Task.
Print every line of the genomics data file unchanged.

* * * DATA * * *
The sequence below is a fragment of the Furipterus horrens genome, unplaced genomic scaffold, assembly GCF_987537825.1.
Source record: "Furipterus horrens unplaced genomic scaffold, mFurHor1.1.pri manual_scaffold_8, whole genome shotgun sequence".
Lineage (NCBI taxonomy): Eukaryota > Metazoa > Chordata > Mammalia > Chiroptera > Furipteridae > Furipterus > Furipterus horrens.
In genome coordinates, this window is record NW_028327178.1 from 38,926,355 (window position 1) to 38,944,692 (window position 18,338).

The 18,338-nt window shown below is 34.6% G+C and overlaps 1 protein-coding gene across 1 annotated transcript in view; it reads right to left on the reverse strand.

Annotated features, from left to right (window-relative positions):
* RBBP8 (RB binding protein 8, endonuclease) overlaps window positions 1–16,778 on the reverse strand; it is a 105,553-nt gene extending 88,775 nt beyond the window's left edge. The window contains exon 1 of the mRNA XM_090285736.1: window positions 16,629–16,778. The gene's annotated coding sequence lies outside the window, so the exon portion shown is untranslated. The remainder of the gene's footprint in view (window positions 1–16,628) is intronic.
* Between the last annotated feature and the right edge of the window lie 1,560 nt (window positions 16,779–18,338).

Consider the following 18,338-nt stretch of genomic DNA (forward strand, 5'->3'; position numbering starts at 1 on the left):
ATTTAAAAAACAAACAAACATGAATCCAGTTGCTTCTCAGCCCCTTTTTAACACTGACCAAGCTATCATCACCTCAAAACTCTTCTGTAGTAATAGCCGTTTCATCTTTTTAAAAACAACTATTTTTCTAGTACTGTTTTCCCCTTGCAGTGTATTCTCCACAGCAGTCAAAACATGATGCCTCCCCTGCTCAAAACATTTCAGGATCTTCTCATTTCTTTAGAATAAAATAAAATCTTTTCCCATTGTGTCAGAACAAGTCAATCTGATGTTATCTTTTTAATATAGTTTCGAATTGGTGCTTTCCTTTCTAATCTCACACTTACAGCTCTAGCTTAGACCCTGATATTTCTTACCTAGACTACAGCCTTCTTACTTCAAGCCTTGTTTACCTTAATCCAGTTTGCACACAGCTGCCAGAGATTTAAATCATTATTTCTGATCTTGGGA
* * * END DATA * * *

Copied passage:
The sequence below is a fragment of the Furipterus horrens genome, unplaced genomic scaffold, assembly GCF_987537825.1.
Source record: "Furipterus horrens unplaced genomic scaffold, mFurHor1.1.pri manual_scaffold_8, whole genome shotgun sequence".
Lineage (NCBI taxonomy): Eukaryota > Metazoa > Chordata > Mammalia > Chiroptera > Furipteridae > Furipterus > Furipterus horrens.
In genome coordinates, this window is record NW_028327178.1 from 38,926,355 (window position 1) to 38,944,692 (window position 18,338).

The 18,338-nt window shown below is 34.6% G+C and overlaps 1 protein-coding gene across 1 annotated transcript in view; it reads right to left on the reverse strand.

Annotated features, from left to right (window-relative positions):
* RBBP8 (RB binding protein 8, endonuclease) overlaps window positions 1–16,778 on the reverse strand; it is a 105,553-nt gene extending 88,775 nt beyond the window's left edge. The window contains exon 1 of the mRNA XM_090285736.1: window positions 16,629–16,778. The gene's annotated coding sequence lies outside the window, so the exon portion shown is untranslated. The remainder of the gene's footprint in view (window positions 1–16,628) is intronic.
* Between the last annotated feature and the right edge of the window lie 1,560 nt (window positions 16,779–18,338).

Consider the following 18,338-nt stretch of genomic DNA (forward strand, 5'->3'; position numbering starts at 1 on the left):
ATTTAAAAAACAAACAAACATGAATCCAGTTGCTTCTCAGCCCCTTTTTAACACTGACCAAGCTATCATCACCTCAAAACTCTTCTGTAGTAATAGCCGTTTCATCTTTTTAAAAACAACTATTTTTCTAGTACTGTTTTCCCCTTGCAGTGTATTCTCCACAGCAGTCAAAACATGATGCCTCCCCTGCTCAAAACATTTCAGGATCTTCTCATTTCTTTAGAATAAAATAAAATCTTTTCCCATTGTGTCAGAACAAGTCAATCTGATGTTATCTTTTTAATATAGTTTCGAATTGGTGCTTTCCTTTCTAATCTCACACTTACAGCTCTAGCTTAGACCCTGATATTTCTTACCTAGACTACAGCCTTCTTACTTCAAGCCTTGTTTACCTTAATCCAGTTTGCACACAGCTGCCAGAGATTTAAATCATTATTTCTGATCTTGGGA